Back home, the new impact wrench did nothing. I had to resort to my 3/4 inch breaker bar with a three foot cheater pipe AND another bar beyond that. It was a total of just under 8 feet and by putting all my weight at the end I was just barely able to move the lug nuts a little. When I got them a bit loose, the impact wrench finished the job.
This is my "breaker bar"
The Craftsman 3/4 drive breaker is at the right, next is the pipe, and then the steel rod.
There are 10 nuts on each wheel and I got all the ones on the rear right and six on the rear left before the socket split. I was actually amazed that the breaker bar and socket lasted this far. The Craftsman is a quality product, but the 1 and 5/16 socket came from a 3/4 inch socket set that I bought at one of those flea market tool stores. I paid $49.00 for the whole set of sockets, breaker, ratchet, slide bar, and extensions. Made in China, but I sure got a lot of use out of them. However, without a socket I was out of business. Monday morning I checked every place local, but there was no socket of that size to be had. Even at Sears, an impact socket of that size had to be ordered. Phooey!!!
I checked the internet and found the item at Amazon.com for $11.99 with a lifetime guarantee. At Sears it was $49.99 plus tax. From Amazon it was $20.99 with overnight shipping and I had it early Tuesday afternoon. Once the tires are off, the actual shock replacement takes about 3 minutes using my new impact wrench. I think all men like tools and I perhaps more than most.
A second benefit to doing the job this way is that I was finally able to read the date codes on all the tires and found them to be much newer that I had suspected. The rear tires were made just a couple of months before I bought the Journey and I can't imagine why someone would replace tires on an RV he was trading in. The front tires are a few months older, but I still have two or three years before new tires are needed.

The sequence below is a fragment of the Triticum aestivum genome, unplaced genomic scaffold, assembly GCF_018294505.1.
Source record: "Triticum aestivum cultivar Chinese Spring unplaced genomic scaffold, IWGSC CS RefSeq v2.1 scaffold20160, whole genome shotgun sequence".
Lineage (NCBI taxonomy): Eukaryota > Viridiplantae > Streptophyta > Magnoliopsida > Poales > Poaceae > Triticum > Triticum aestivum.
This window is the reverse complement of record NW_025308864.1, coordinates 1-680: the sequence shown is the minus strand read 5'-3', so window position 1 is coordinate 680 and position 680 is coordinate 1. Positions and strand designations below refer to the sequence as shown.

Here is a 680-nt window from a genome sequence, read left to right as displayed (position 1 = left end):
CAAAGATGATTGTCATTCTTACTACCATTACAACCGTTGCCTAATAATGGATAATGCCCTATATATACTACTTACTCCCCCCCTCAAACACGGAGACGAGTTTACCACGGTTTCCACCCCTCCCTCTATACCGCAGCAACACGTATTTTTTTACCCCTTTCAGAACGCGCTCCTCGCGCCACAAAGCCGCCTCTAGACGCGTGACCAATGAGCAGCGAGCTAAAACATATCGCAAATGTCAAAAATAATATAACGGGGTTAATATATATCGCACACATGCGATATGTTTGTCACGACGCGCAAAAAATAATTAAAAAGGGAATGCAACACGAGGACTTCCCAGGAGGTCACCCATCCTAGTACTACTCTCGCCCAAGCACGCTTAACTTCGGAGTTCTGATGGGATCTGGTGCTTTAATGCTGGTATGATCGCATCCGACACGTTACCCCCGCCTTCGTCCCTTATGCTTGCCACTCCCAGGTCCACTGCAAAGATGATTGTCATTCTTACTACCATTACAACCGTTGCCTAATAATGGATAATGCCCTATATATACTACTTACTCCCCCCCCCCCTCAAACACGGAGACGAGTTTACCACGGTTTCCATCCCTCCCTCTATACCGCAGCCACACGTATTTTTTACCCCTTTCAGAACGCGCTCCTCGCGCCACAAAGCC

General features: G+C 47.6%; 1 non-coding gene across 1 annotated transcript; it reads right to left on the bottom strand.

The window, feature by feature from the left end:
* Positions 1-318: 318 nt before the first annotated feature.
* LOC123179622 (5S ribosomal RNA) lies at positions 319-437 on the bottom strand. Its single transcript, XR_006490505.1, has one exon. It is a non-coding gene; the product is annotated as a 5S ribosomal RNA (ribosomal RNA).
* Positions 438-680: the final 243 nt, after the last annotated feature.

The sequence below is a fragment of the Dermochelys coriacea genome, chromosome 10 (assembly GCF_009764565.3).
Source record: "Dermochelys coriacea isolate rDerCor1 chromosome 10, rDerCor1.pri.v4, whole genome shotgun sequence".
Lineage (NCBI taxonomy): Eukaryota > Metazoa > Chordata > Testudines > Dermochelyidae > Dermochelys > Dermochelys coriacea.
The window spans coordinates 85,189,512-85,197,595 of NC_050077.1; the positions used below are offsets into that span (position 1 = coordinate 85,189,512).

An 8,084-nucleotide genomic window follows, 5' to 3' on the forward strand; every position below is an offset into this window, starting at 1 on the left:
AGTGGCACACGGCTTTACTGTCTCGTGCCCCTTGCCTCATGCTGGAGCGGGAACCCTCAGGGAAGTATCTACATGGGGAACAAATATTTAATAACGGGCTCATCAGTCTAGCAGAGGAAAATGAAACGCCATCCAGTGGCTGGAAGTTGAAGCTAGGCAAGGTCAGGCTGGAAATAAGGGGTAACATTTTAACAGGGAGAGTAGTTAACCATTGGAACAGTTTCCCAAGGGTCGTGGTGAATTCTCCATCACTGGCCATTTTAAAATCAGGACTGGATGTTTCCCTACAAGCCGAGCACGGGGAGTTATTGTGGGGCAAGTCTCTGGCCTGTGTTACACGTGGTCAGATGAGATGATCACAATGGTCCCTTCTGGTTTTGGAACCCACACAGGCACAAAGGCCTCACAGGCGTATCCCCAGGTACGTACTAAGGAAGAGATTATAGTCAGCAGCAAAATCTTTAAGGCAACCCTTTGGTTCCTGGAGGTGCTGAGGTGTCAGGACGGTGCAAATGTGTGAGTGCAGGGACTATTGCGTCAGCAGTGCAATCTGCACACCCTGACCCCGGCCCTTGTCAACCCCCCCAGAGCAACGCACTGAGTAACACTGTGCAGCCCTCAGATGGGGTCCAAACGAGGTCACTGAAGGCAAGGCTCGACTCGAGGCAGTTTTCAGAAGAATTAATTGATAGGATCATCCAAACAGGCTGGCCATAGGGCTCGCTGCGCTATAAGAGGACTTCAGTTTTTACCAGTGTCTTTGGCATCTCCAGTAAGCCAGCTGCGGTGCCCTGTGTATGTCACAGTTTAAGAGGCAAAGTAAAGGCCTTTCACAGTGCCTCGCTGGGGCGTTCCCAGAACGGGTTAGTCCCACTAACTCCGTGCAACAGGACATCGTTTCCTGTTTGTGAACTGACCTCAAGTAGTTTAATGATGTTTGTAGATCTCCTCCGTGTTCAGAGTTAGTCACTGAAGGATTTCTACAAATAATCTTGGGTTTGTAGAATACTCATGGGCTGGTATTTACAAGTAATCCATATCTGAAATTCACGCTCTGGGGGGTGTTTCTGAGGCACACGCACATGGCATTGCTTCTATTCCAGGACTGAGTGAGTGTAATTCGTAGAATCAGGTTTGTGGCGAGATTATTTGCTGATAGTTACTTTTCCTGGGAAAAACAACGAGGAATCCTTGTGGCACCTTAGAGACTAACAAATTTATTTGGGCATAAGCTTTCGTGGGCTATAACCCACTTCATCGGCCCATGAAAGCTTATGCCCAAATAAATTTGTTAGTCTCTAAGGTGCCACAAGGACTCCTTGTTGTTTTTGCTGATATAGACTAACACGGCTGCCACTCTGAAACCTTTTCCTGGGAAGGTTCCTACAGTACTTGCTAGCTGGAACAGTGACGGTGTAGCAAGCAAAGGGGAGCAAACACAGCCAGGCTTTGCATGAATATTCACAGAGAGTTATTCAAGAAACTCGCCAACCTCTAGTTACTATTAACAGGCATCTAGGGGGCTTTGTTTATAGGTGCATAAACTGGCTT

Many times on the RV forums it has been asked if any of us could change the tires on our coach if we had to. I changed the tires on my Southwind (19.5 inch wheels) and I changed the tires on my Safari (22.5 inch wheels). I have always believed that I could do the job on the road IF I ABSOLUTELY HAD TO! Many have commented that the weight of such a heavy tire and wheel combination would be too heavy to lift. That is true! Anyone who tries to lift one of those suckers is a fool. My biggest problem was breaking the bolts loose and I ended up using a very long cheater. I could and I have used a jack to pry up on the end of the breaker bar. With the bolts removed, I use a bar to "walk" the tire back into position and lift it back in place with the pry bar.
Before I started on the shocks, I made sure that I would still be alive if a hydraulic line failed. Levelers make it easy, but they are not safe by themselves.
Here I'm putting the inner tire on by "walking" it back. I never lifted the wheel, so my back is still OK.
Getting closer, so I'm using a bar to pry the tire into position. Part of the trick is that you don't want the tire to be way off the ground. All you need is a little space to work with.
Here the inside tire is back in place. The outside tire will go on the same way. As soon as there is enough of one bolt to put a nut on, I do that to ensure that it doesn't come off. Then you just push until you can get another nut in place and tighten to bring the wheels into place. Add the rest of the nuts and tighten in a proscribed pattern.
This is my torque wrench. When I place this on the wheel nut, my weight on the blue stripe gives 500 ft/lbs. I did the math and at my weight the blue stripe is 2 feet 2 inches from the axis of the bolt. I could also slide the pipe out and let my wife stand on the line, but I can't tell you how far because then you could figure her weight and I'd be in the dog house.
Now I have to admit that I have a road service and used it many times in the past when I had Michelin tires. I do not plan on doing this myself, ever again. But.......it is a comfort for me to know that if I'm on one of those long stretches of the Alaska Highway with no cell and no other service............I COULD do it myself. Perhaps a much younger man might see the plight of this old codger and choose to help out.
At the end of this job, two of the levelers refused to return. They are 10 years old and the springs are pretty rusty, so new springs are on order. Another job for next week.
Work safe and live longer.